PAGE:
Khamis, 17 April 2014

The Star Online: Business

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The Star Online: Business

Japan Inc resilient in face of sales tax, so far

Posted: 17 Apr 2014 07:10 PM PDT

TOKYO: Japanese companies have weathered the first days of a rise in the country's consumption tax, with sales resilient and pricing power little damaged, a Reuters poll showed on Friday, in an early sign the tax hike may not derail the economy.

This good news for "Abenomics" bolsters the Bank of Japan's view that it does not need to ease policy further to cushion the impact from the tax, which Prime Minister Shinzo Abe's government raised on April 1 to help curb the nation's mountain of public debt.

The increase in the national sales tax – to 8% from 5% – has sparked worries that consumers will tighten their wallets, threatening the economic recovery Abe has engineered with 16 months of loose monetary policy and government spending.

But about 40% of the firms in the Reuters Corporate Survey, conducted April 2-14, said sales were steady after the tax increase compared with year-earlier levels. And more than a quarter were able to increase sales in the face of the hike.

The longer-term sustainability of sales growth will also depend on wage increases. So far, salary raises at many companies have not been enough to cover the 3-percentage-point tax hike, and the poll shows that some firms remain reluctant to increase wages significantly.

"The transfer of the tax to consumers could be viewed as a positive development, a success for Abenomics, so long as consumers are able to absorb the pain and it doesn't lead to stalling economic growth," said Takuji Okubo, chief economist at Japan Macro Advisors, who reviewed the poll results.

The survey also showed that nearly half of the roughly 250 respondents, senior managers who are identified only by industry, said they were able to pass on the full cost of the tax increase to customers.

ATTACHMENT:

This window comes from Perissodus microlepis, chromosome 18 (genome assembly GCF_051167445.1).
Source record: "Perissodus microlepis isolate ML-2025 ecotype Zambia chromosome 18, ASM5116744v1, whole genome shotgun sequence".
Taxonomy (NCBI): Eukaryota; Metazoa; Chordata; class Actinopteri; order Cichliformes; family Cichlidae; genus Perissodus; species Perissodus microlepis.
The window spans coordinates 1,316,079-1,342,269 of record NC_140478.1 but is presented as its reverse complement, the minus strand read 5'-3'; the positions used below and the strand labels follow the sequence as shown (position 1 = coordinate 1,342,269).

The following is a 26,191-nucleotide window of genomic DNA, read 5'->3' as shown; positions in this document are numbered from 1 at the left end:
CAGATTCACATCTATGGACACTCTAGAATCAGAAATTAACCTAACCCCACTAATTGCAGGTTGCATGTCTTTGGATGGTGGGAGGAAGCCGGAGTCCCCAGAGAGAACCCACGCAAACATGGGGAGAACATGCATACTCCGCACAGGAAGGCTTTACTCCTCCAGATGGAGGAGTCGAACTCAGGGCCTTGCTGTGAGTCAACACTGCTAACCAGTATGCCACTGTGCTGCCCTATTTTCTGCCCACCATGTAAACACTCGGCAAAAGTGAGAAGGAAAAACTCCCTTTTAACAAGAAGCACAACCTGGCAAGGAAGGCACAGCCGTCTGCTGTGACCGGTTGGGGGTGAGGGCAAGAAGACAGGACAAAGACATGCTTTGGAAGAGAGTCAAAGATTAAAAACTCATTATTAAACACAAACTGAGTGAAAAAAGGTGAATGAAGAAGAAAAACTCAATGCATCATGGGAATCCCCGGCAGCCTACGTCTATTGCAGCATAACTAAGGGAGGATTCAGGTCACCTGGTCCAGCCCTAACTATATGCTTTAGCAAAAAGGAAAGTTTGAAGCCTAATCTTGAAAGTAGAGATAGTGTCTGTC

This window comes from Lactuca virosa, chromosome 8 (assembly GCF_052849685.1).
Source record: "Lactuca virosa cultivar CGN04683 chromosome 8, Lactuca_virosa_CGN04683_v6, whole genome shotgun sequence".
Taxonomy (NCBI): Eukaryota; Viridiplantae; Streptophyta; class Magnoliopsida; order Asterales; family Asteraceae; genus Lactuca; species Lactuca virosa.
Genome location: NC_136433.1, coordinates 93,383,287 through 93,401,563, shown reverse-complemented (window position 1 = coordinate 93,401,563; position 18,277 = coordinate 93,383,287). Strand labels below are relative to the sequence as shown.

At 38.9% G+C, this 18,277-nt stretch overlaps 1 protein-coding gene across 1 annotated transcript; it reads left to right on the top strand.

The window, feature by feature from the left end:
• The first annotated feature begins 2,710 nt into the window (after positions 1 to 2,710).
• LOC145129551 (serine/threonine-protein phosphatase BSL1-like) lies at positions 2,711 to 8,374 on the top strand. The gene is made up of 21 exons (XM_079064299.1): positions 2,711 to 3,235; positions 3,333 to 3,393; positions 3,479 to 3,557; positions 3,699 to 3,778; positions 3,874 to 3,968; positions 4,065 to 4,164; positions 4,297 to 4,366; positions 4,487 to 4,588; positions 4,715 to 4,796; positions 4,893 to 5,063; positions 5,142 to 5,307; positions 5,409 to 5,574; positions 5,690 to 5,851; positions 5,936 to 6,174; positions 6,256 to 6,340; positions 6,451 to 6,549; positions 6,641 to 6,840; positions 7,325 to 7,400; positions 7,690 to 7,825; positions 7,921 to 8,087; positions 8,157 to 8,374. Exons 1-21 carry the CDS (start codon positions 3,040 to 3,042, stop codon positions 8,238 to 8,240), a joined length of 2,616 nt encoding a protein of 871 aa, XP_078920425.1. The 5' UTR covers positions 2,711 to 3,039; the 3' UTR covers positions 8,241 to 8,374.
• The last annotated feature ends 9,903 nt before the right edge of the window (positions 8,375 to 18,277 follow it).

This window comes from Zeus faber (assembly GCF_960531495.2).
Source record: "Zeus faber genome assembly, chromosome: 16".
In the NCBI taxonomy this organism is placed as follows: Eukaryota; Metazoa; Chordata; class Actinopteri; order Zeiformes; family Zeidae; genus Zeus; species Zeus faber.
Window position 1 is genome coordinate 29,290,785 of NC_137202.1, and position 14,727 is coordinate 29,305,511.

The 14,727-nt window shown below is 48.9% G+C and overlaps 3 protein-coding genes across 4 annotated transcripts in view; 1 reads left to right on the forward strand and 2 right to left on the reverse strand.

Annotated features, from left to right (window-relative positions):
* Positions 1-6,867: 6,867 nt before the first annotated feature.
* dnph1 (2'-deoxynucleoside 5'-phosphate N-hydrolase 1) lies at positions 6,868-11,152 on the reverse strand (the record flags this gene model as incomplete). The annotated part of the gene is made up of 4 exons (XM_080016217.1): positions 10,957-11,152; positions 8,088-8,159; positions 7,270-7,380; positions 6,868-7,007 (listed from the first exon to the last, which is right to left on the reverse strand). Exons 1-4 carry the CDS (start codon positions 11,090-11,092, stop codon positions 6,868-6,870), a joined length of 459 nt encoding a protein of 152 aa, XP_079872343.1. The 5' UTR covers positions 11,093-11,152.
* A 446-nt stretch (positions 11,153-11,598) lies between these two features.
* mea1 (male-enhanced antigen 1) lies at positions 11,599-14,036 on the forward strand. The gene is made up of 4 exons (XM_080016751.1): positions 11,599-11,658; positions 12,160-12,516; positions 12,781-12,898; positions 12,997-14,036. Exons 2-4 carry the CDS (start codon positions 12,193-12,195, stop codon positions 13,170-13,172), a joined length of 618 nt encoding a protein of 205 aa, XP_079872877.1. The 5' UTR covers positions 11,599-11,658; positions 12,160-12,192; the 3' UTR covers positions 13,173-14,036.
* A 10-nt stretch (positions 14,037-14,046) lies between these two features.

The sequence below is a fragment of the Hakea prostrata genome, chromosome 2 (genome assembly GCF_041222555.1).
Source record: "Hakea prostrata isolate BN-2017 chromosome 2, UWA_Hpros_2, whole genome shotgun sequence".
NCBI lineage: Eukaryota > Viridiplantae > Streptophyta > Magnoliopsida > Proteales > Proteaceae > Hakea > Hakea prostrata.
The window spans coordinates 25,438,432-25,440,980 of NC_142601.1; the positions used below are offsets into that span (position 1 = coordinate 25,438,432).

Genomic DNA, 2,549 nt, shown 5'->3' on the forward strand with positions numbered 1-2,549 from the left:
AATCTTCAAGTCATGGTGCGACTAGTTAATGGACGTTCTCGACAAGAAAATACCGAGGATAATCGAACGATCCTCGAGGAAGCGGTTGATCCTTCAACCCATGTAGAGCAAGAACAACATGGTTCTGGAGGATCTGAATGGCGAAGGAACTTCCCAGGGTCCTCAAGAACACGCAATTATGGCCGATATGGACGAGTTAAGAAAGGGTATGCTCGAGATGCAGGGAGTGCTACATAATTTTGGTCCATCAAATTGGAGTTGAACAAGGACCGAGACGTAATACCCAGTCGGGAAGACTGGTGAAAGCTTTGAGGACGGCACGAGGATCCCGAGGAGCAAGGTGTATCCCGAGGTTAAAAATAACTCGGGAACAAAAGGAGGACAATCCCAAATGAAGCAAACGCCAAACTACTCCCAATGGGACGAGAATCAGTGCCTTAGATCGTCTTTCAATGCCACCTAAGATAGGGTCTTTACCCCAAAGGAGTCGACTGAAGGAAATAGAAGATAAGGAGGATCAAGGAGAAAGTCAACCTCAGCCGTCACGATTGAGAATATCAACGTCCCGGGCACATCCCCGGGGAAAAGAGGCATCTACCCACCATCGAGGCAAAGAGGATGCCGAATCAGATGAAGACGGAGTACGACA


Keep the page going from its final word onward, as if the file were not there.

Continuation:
A few managed to raise prices more than the scale of the hike.


The monthly survey of companies capitalised at more than 1 billion yen (US$9.8 mil), conducted for Reuters by Nikkei Research, adds to evidence that the sales tax hike will not be as severe as the last increase, in 1997, which ushered in a punishing recession.

"While we estimate a small proportion of consumption to fall, we're not anticipating an extreme reduction," said an executive at a chemicals maker.

The Reuters Tankan, run in conjunction with the corporate survey, on Thursday showed that manufacturers grew more confident in April for the first time in three months. Confidence at non-manufacturers hit a record.

Also this week, BoJ Governor Haruhiko Kuroda said the impact from the sales tax rise would be short-lived, while Finance Minister Taro Aso said the post-tax-hike downturn in consumption was smaller than he had expected.

Yet while the early signs point to the recovery surviving the tax hike, the survey suggests some companies are still hesitant to raise salaries – despite pleas from Abe for higher wages to help drive a durable expansion and sustain inflation.

Raising wages is a lower priority for manufacturers in the survey than increasing labour productivity, improving workplace conditions for women, expanding overseas operations and postponing retirement, as strategies to combat Japan's falling labour population.

Last month, some major companies like Toyota Motor Corp offered workers their most generous pay increases in years, but raises at many other firms were not enough to cover the 3-percentage-point increase in the sales tax.

"The real target is to have moderate sustained inflation, stable inflation, and from that perspective, inflation won't be sustainable unless wages start to rise at the same pace," Japan Macro's Okubo said. – Reuters

KLCI falls in early trade, CIMB drags

Posted: 17 Apr 2014 06:23 PM PDT

KUALA LUMPUR: The FBM KLCI fell in early Friday trade, dragged by mild selling of IHH and CIMB, though key regional markets gained.

At 9.11am, the KLCI was down 2.93 points to 1,847.61. Turnover was 155.69 million shares valued at RM77.98mil. The broader market was firmer, with 149 gainers, 82 decliners and 175 counters unchanged.

BIMB Securities Research said in a note the market will continue to see some local support despite overall buying being rather muted.

It expects the index to hang around the 1,845-1,850 levels today